Proto-Indo-European Roots

Root/Stem: *ped-
Meanings:  a foot, a step, to step
Cognates: Greek pezos (pedestrian), Doric pws, podos (a foot); > 
New Greek podi (a foot)
Latin pe's, pedis (a foot); Umbrian per'i, persi (a foot; 
Rumanian picior, Ladin pe, French pied, Occitan ped, Spanish pie, Catalan peu, Italian pie, piede, Sardinian pei, Portuguese pe
Gaulish candetum < *cant-pedum (one hundred feet long);
Middle Irish inad < *eni-peda (a trace of a foot)
Common Germanic *fo't- (a foot), plural *fe't; > Gothic fo'tus, Old High German fuoz, Old Swedish fuot, Old Norse fo'tr, Old English and Old Frankish fo't; Old Saxon fe"tur (foot-chains) > 
Swedish fot (a foot), Icelandic fotr, German Fuss, Afrikaans Dutch Flemish voet, Frisian foet, Faroese fotur, Danish fod
Avestan pâdha (a foot), pasti- (pedestrian); > 
Ossetic fad, Tadjik po, poj, Persian pa, Afghan psa, Waziri psha
Sanskrit pa't, acc. padam (a foot, a trace); > 
Gujarati peg, Singhalese paya, Kashmiri pad, Baluchi phadh, Wakhi pued, Bengali pa, Marathi pay, Nepali pau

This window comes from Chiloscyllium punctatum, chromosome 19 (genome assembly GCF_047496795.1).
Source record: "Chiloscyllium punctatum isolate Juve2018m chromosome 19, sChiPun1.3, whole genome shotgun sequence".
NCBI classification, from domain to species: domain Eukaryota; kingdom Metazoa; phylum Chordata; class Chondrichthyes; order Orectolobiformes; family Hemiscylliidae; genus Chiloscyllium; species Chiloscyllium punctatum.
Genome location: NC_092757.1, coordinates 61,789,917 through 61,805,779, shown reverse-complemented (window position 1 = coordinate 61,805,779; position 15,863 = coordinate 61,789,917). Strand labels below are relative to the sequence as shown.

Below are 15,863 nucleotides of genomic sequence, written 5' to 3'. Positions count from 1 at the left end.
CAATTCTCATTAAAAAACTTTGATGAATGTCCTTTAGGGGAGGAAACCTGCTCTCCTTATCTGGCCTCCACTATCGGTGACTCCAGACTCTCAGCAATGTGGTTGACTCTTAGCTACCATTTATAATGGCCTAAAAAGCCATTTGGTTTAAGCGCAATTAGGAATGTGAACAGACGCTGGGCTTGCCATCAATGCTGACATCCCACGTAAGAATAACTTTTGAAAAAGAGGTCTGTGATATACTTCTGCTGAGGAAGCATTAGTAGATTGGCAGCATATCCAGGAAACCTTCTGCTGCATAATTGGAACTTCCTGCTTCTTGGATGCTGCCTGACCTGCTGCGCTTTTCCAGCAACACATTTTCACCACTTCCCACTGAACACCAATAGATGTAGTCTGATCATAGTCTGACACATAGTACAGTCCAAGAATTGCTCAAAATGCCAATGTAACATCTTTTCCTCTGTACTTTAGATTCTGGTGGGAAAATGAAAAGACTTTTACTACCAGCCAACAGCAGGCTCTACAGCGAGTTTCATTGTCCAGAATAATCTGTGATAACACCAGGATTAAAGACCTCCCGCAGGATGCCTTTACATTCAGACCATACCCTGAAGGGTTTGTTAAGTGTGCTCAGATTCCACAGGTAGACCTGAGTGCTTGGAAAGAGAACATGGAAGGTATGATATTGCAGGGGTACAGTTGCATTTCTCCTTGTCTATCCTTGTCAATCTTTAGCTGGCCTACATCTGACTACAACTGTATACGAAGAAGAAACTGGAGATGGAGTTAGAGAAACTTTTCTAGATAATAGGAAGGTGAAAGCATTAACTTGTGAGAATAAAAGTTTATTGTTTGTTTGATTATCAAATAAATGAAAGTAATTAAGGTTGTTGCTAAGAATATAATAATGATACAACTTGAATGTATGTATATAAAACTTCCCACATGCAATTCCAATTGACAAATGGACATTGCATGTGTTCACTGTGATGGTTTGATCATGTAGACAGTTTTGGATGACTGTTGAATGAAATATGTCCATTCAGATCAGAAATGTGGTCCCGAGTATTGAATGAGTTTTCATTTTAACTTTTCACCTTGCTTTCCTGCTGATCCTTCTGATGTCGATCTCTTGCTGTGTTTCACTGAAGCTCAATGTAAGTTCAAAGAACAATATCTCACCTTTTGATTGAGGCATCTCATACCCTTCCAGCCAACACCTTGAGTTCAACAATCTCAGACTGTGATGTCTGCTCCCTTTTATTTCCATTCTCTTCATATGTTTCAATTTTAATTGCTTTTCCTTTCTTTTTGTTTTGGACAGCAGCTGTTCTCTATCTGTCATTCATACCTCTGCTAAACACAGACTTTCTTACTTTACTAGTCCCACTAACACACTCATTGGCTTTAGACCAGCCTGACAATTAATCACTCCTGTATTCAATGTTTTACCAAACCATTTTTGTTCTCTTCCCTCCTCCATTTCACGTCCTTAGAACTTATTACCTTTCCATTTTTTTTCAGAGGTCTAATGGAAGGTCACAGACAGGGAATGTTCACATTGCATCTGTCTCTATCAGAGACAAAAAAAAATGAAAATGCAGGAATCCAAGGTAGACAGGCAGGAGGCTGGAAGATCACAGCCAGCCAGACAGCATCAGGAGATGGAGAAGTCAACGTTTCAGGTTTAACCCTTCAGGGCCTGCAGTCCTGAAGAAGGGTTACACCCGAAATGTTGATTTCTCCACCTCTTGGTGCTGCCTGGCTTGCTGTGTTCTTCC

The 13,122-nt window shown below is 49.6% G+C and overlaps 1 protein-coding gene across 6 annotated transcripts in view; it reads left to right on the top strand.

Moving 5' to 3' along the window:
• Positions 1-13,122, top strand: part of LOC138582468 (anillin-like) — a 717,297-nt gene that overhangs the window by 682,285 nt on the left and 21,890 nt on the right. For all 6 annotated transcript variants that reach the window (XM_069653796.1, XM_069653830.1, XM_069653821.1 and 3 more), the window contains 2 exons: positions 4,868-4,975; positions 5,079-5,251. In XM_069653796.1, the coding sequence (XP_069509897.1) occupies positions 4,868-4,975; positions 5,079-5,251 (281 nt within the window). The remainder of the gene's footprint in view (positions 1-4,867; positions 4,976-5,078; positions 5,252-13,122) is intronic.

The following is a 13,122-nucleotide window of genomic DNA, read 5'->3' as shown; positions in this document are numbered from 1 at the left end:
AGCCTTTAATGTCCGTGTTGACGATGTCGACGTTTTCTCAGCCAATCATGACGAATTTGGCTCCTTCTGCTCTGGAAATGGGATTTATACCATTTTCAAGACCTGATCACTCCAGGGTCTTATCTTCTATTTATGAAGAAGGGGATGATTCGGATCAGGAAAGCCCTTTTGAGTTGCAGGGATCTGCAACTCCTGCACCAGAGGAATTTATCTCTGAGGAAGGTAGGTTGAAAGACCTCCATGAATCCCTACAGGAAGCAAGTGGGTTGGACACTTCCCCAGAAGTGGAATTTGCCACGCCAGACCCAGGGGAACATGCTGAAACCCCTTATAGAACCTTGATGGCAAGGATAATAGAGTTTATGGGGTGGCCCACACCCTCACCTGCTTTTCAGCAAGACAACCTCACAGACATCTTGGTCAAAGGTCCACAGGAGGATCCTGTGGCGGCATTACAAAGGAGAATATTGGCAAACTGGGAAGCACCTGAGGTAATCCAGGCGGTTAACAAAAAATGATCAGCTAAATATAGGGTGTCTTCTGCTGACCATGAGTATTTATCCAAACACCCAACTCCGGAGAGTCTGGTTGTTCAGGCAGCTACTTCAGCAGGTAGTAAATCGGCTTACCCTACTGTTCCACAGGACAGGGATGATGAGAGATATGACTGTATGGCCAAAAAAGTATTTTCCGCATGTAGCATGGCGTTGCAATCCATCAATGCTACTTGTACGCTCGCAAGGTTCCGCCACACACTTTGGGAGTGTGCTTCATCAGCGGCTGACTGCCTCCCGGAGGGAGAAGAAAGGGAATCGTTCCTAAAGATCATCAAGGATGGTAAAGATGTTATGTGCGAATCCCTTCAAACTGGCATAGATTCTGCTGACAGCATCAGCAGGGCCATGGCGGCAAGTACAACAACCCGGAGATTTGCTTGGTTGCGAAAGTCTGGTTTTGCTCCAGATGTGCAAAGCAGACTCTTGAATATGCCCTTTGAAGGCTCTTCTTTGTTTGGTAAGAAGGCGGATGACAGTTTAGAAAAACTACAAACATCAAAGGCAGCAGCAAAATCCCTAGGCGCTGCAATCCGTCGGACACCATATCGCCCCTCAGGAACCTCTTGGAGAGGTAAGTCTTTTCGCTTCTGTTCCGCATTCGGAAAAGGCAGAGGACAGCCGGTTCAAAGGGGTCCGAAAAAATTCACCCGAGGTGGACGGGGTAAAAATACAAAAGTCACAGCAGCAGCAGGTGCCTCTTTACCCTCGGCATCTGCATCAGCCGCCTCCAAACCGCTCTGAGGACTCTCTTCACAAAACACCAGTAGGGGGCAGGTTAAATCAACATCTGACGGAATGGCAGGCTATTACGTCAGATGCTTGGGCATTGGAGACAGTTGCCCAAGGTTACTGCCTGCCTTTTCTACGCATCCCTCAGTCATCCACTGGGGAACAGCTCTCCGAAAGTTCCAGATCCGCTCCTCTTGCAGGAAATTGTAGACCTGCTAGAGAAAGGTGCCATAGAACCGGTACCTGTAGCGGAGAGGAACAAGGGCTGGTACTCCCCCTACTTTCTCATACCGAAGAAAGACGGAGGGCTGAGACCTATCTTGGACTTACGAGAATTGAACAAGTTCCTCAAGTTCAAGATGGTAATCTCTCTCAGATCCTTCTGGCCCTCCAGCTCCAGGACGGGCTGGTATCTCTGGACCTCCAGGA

Albanian poshte" (down there, near feet) - supposedly a cognate
Hittite pata (a foot), pidda'i (to run), Luwian pati- (a foot)
Tocharic A pe, B pai (a foot)
Armenian ot- - a case when the initial *p- was normally dropped in Armenian
Common Baltic *pe'dtjos (a pedestrian); > Lithuanian'ias (a pedestrian), pe.da (a trace of the foot), Latvian pe'da (a foot), Old Prussian pe'da' (a foot)
Common Slavic *pedsjo- (pedestrian); > 
Ukrainian pišiy, Belorussian pešy, Old Church Slavic pe'š, Bulgarian peš, Serbo-Croatian pješe, Slovene pešji, peš, Czech and Slovak pe'ši', Polish pieszy, Lower Sorbian pešy, Russian pešij (pedestrian), peškom (on foot)
Notes: The word has an extensive range of derivaives present in so many languages. Originally it is believed to have masculine gender, and the meaning spread not only to "foot", but to everything down there (as in Albanian). But the primary meaning remained very strong, though the very words for "foot" sometimes sound another way (Slavic noga, Celtic cos or troig)